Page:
I am proud to represent employees who have employment problems. For more than 30 years, I’ve made a practice of trying to remedy the wrongs my clients have suffered in the workplace. I work closely with them to understand what happened, why it happened, and what should have happened instead.
Then, my clients and I examine together what rights the law provides to them and how best to achieve justice for the injustice they suffered. This means working as a team and collaborating to obtain the evidence and pursue the strategies that will let us present that evidence to greatest effect.
Why I Come Early And Stay Late
It is nearly universally true that people see themselves and how they “fit” in the world by what they do for a living. They spend at least half their waking hours at work, focused on doing a good job for their employers, and when they’re thrown out of their jobs unfairly or forced to endure humiliating work environments, they suffer much more than the loss or anticipated loss of a paycheck.
Their justifiable anger at the situation mixes with anxiety and worry about what lies ahead for them, and that toxic combination degrades their sense of self-worth. These situations – and my ability to try to do something about them – keep me coming to the office early in the morning and working after hours to try to remedy them.
In doing so, I take to heart the words of Harry Philo, a late legal hero of lawyers for individuals, who said:
“We are lawyers on the side of people. Never let us forget that the law is never settled until it is settled right, it is never right until it is just, and it is never just until it serves society to the fullest.”
A Few Of The Cases I Have Handled
A few of my client collaborations of which I’m especially proud include these :
- A free speech case for a municipal employee forced out of her job because of political positions she took that her boss opposed.
- Another free speech case for a municipal employee who worked in the mayor’s office until he came out in support of the mayor’s opponent, and first was transferred to a position where he sold dog licenses and then was fired for campaigning on the public sidewalk during his lunch hour.
- A series of pregnancy discrimination cases where female employees were required to report their pregnancies to their employer immediately upon discovering them and then were placed on involuntary medical leave because the employer believed pregnant women “shouldn’t be working.”
- Sex discrimination in promotion cases where the employers refused to promote women because the workforce “wasn’t ready for a woman” in a leadership position.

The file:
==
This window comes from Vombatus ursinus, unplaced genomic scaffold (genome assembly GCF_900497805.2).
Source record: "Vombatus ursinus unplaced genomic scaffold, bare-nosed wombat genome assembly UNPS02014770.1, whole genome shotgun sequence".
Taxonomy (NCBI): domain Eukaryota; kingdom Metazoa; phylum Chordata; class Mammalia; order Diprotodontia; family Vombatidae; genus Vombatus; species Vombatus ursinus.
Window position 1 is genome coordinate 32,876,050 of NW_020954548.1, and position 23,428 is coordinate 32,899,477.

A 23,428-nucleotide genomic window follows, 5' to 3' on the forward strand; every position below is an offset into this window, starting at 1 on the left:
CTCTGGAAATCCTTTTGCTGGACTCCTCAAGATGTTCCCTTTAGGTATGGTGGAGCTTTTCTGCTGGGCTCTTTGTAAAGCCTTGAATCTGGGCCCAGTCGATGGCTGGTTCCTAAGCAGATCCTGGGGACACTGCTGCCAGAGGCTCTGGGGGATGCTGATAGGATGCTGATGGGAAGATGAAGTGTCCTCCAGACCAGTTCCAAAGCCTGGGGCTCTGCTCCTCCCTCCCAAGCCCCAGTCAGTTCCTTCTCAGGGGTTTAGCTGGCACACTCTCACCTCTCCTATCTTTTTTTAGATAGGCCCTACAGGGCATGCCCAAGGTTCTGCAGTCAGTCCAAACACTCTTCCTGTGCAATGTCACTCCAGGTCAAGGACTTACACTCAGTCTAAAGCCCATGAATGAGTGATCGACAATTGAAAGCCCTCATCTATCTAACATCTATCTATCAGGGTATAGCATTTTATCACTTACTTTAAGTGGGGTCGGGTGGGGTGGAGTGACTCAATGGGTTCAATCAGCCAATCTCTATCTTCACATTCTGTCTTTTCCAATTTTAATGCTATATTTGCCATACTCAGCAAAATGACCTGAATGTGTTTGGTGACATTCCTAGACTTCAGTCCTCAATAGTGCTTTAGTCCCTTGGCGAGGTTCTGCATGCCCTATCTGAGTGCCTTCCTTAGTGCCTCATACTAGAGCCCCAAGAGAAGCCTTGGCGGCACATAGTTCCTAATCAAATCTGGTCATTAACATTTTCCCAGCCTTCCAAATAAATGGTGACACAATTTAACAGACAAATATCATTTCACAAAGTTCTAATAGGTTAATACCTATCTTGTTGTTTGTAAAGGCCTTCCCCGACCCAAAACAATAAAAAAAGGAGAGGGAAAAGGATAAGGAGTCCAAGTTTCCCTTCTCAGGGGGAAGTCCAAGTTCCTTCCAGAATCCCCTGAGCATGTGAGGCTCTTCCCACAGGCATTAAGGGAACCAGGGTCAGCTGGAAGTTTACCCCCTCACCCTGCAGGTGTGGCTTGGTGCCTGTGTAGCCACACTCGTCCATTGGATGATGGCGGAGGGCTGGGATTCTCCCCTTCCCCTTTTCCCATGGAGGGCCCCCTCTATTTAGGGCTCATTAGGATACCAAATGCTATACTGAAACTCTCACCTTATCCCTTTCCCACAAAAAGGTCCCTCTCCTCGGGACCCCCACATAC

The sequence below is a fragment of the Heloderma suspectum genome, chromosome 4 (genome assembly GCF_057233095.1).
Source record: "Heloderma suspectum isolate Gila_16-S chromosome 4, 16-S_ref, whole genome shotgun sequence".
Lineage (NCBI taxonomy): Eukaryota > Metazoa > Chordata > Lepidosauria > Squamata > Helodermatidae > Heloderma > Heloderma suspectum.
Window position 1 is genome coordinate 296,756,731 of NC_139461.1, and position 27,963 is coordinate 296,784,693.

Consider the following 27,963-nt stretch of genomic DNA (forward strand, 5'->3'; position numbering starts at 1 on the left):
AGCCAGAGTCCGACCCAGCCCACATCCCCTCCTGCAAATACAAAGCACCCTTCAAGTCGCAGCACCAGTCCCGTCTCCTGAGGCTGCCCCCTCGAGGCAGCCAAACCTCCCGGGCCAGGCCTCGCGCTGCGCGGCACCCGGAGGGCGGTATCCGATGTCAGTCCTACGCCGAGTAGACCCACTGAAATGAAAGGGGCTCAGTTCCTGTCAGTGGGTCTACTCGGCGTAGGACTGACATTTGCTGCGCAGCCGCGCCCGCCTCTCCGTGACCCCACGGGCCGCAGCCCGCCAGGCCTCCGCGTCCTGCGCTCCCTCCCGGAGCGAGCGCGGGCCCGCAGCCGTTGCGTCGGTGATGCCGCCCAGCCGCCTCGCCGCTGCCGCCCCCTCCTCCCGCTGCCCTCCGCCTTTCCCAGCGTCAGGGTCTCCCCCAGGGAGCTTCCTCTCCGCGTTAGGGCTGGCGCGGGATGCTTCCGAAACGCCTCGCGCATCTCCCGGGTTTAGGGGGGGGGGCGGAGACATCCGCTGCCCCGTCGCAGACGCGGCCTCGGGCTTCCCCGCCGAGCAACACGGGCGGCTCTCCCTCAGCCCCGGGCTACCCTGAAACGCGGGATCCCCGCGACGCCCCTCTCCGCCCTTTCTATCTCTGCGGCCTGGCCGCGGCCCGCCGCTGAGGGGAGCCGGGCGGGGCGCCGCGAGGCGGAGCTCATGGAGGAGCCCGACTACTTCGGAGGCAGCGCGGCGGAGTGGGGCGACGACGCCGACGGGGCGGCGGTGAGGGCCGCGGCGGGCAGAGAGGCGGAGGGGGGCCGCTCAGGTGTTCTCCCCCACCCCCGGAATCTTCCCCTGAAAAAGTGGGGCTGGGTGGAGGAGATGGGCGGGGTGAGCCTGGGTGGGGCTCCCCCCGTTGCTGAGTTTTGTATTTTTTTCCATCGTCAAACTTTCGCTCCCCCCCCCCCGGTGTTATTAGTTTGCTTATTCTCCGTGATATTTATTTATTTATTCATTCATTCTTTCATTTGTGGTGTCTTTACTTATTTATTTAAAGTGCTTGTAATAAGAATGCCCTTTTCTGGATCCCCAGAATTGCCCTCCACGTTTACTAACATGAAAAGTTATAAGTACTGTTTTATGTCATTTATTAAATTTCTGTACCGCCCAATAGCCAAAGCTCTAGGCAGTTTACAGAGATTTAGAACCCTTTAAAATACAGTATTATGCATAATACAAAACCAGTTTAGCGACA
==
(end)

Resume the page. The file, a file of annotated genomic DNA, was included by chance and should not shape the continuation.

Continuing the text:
- A sex harassment case where the supervisor insisted that the employee dress in a certain provocative way in the workplace.
- A race discrimination in promotion case where the person passed over for the job had greater education, training, qualifications, experience, and performance reviews than the person granted the promotion.
- An age discrimination downsizing where the employer chose the oldest member of the department for layoff, even though she had the best reviews and production of all in her department.
- A whistleblower case where the employee was fired after reporting the employer’s illegal activity to the police.
- An FMLA case where the employer refused to recognize the employee’s serious health condition despite the reports of the employee’s physician and the employer’s direct observation of the condition at work.
Representing employees after they have suffered workplace discrimination or retaliation reinforces my strong belief that employees who have a voice in the workplace have additional protection against unfair treatment. The first fifteen years of my career was spent representing trade unions and their members, negotiating and enforcing contracts, arbitrating grievances protesting unjust dismissals, and organizing the unorganized.
Since 2000, I have also worked to referee the elections of International officers of the Teamsters Union by insuring that all candidates and their supporters honor the rules guaranteeing fair elections and ordering remedies against those who violate those rules. This work has shown me the benefit employees have in exercising their democratic rights in union affairs and, by extension, in the workplace.
My Life Outside Of The Office
Outside of my law practice, I am a long-time member and regularly attend Detroit’s Central United Methodist Church, a reconciling congregation with a long history and current practice supporting civil rights, the poor, and the homeless. I am the proud father of two college-aged sons, who are beginning to make their own marks in the world.
I sing bass in two choral groups and have performed with the Detroit, New York Philharmonic, San Francisco, St. Louis, Ann Arbor, Toledo, and Budapest symphony orchestras. I play the piano with decidedly amateur precision. I enjoy reading new fiction, and I also read non-fiction to try to understand history and how the world works. And several days a week I can be seen at my local Y or on my bike.
Washington University in St. Louis, AB 1980, major in economics and minor emphasis in English
Wayne State University Law School, JD 1983, with major emphasis in employment and labor law
State Bar of Michigan
United States District Court, Eastern and Western Districts of Michigan
United States Court of Appeals, Sixth Circuit
United States Supreme Court
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